Text Messages Show the Trump-Zelensky Call Had Just One Goal — And It Was Anything but Routine

A summary of the infamous conversation could lead to Donald Trump’s impeachment, but these text messages reveal for the first time how the call came about.

Kurt Volker, center, a former special envoy to Ukraine, is escorted as he leaves a closed-door interview with House investigators at the Capitol, Thursday, Oct. 3, 2019, in Washington. (AP Photo/Jacquelyn Martin)
Kurt Volker, center, a former special envoy to Ukraine, is escorted as he leaves a closed-door interview with House investigators at the U.S. Capitol on Oct. 3, 2019. Photo: Jacquelyn Martin/AP

Newly released text messages between State Department officials provide the clearest evidence yet that President Donald Trump’s July 25 phone call with Ukrainian President Volodymyr Zelensky was not “routine,” and that it was organized specifically to pressure the Ukrainian government to undertake politically motivated investigations.

The White House’s reconstruction of the July 25 call released earlier this month showed Trump asking Zelensky for a “favor” and repeatedly pressing him to investigate Joe and Hunter Biden for “corruption.” The readout galvanized calls for Trump’s impeachment, but it didn’t explain how the call came about in the first place.

The intelligence community whistleblower complaint that first drew attention to the call suggested that Trump’s request came in the midst of an ordinary diplomatic exchange. “The officials I spoke with told me that participation in the call had not been restricted in advance because everyone expected it would be a ‘routine’ call with a foreign leader,” the complaint reads.

But text messages from Kurt Volker, the State Department’s former special representative for Ukraine negotiations, say that the “most important” priority for Trump’s phone call with Zelensky was getting the Ukrainian leader to commit to an investigation of the Bidens.

“Most imp[ortan]t is for Zelensky to say that he will help investigation — and address any personnel issues — if there are any,” Volker texted Gordon Sondland, the U.S. ambassador to the European Union, on July 19, less than a week before the call took place, according to text messages released Thursday night by House investigators.

Document: U.S. Congress

On July 22, three days before the Trump-Zelensky call, Trump’s personal lawyer Rudy Giuliani spoke with Andrey Yermak, a top adviser to Zelensky. Later that day, Volker texted that “Rudy is now advocating for a phone call” between Trump and the Ukrainian president. Giuliani’s push for the call suggests that it was in line with his goal of digging up dirt on the Bidens.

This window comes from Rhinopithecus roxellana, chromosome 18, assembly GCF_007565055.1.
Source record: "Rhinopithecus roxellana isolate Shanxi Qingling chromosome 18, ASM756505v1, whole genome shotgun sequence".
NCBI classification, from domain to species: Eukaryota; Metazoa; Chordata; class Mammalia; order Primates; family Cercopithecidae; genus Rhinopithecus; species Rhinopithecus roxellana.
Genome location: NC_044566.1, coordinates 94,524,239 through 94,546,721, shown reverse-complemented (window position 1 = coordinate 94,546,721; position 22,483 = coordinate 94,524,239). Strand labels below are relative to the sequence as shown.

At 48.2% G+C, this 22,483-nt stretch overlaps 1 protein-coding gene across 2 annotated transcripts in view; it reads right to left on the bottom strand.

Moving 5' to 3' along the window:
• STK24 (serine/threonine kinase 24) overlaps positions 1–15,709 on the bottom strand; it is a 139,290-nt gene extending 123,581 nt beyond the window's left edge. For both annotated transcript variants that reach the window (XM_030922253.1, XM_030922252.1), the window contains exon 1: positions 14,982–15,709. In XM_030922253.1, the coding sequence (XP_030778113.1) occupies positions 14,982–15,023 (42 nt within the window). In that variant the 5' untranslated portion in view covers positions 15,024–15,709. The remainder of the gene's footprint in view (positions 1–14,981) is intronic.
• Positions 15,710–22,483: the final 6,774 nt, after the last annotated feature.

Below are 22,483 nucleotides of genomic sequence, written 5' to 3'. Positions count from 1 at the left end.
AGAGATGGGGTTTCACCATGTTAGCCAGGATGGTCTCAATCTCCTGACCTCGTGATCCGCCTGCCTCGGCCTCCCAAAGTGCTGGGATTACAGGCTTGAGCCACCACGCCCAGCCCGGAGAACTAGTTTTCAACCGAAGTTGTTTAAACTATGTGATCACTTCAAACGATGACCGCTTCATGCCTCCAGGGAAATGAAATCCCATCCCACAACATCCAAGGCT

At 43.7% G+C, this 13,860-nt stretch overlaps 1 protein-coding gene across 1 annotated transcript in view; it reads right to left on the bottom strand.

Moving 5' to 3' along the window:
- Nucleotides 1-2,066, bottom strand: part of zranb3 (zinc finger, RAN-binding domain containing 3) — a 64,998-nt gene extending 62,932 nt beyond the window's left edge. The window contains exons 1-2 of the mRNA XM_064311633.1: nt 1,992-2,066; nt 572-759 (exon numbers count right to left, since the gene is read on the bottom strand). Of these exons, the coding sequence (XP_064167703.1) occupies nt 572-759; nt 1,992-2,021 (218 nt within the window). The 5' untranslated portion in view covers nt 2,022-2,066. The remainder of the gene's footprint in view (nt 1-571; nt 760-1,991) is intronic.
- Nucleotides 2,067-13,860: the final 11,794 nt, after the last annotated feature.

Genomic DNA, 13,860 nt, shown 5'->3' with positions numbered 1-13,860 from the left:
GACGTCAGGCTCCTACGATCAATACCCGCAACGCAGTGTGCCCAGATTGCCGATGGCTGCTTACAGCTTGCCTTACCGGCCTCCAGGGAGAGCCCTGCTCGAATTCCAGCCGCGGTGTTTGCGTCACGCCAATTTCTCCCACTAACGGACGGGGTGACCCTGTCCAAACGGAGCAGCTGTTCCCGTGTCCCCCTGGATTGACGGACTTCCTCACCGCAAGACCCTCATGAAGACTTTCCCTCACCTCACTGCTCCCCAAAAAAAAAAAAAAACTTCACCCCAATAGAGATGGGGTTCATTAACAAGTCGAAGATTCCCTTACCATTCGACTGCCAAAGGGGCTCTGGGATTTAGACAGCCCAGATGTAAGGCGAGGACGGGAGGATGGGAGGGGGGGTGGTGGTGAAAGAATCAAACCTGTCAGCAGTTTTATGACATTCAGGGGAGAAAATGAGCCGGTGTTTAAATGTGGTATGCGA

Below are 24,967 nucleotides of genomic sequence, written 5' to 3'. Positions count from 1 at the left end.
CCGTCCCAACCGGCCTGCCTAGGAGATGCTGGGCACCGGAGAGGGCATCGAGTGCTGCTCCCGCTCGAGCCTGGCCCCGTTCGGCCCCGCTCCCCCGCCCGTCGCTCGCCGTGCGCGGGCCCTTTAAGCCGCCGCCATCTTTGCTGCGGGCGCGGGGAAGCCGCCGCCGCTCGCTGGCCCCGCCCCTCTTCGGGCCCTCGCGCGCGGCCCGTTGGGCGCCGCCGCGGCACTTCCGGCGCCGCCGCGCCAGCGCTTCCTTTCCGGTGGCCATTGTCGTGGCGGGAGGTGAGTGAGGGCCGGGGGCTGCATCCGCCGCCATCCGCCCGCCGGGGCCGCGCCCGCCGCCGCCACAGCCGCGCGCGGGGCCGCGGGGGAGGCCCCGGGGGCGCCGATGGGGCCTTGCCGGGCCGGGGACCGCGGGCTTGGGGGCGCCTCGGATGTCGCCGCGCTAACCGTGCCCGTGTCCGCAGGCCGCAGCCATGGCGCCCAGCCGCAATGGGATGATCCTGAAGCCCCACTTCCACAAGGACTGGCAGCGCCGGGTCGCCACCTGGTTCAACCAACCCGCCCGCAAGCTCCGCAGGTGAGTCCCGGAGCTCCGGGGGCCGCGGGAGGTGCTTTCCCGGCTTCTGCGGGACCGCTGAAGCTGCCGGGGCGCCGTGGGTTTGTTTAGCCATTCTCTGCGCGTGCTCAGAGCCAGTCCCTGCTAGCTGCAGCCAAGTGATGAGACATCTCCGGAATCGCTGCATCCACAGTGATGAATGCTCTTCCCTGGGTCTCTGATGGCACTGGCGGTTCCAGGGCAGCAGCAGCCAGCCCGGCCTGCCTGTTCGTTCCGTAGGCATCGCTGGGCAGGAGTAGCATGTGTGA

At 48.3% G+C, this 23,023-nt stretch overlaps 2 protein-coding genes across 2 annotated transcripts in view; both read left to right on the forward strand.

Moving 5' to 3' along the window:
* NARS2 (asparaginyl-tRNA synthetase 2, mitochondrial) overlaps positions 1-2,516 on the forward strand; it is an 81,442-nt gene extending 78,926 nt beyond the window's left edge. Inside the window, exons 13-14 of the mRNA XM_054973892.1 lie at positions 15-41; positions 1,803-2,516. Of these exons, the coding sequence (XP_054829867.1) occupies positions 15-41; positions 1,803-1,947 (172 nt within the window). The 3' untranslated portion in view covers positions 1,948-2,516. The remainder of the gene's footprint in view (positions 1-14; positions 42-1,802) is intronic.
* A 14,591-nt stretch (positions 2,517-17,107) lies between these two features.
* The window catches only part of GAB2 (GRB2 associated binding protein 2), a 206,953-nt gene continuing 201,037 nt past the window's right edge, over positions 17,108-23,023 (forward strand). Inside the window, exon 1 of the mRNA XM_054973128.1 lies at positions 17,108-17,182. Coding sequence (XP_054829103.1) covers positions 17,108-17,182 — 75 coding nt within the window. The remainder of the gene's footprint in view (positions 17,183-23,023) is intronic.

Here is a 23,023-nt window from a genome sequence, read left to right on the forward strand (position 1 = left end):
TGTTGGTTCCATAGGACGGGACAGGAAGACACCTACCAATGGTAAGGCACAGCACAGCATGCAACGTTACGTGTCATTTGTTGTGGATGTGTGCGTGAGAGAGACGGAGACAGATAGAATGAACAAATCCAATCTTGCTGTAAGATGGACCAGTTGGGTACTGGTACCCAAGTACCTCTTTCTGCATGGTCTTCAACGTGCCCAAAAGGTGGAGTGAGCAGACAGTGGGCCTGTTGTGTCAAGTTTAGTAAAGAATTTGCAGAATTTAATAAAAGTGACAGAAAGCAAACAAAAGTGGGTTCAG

On the morning of July 25, before the Trump-Zelensky call, Volker texted Yermak, strongly implying that a future White House visit for Zelensky was conditional on the Ukrainian president committing to an investigation of “‘what happened’ in 2016,” an apparent reference to a widely debunked conspiracy theory alleging Ukrainian involvement in the 2016 election.

Document: U.S. Congress

In Trump’s call with Zelensky later that day, in addition to pressuring him to investigate the Bidens, the U.S. president asked Zelensky to “get to the bottom” of a CrowdStrike server he falsely alleged was in the Ukraine.

The texts released by investigators also contain protests from Bill Taylor, the top American diplomat in the U.S. embassy in Kyiv. On multiple occasions, Taylor asked Sondland and Volker, both Trump appointees, whether diplomatic channels or military aid was being leveraged to press Ukraine to push politically motivated investigations.

In one text, Taylor relayed to Sondland something a Zelenksy aide had told him: that “President Zelensky is sensitive about Ukraine being taken seriously, not merely as an instrument in Washington domestic, reelection politics.”

One contrast revealed in the texts is between the response of Taylor, a veteran State Department employee, and that of Sondland and Volker, both political appointees. Sondland was a major donor to Trump’s campaign, while Volker previously served as U.S. ambassador to NATO before leaving for the private sector in 2009. Taylor is a longtime diplomat who served in both the George W. Bush and Obama administrations.

On September 1, after Trump canceled a scheduled visit to Poland where he was scheduled to meet with Zelensky, Taylor texted: “Are we now saying that security assistance and a [White House] meeting are conditioned on investigations?” Sondland responded: “Call me.”


Document: U.S. Congress

Republican talking points have focused on denying that there was an explicit quid pro quo in Trump’s phone call, even though the White House readout has him saying, “The United States has been very, very good for Ukraine. I wouldn’t say that it’s reciprocal necessarily” and asking for a “favor.” But Taylor’s texts indicate that, as the top U.S. diplomat in Ukraine, he interpreted Trump’s message as an invitation to trade a politically motivated investigation for U.S. assistance and a White House visit.

During a conversation later in September, Taylor reiterated that he thought the notion of such a trade was inappropriate. “As I said on the phone, I think it’s crazy to withhold security assistance for help with a political campaign.” Sondland responded that Taylor was “incorrect about President Trump’s intentions” and “the President has been crystal clear no quid pro quo’s [sic] of any kind.”

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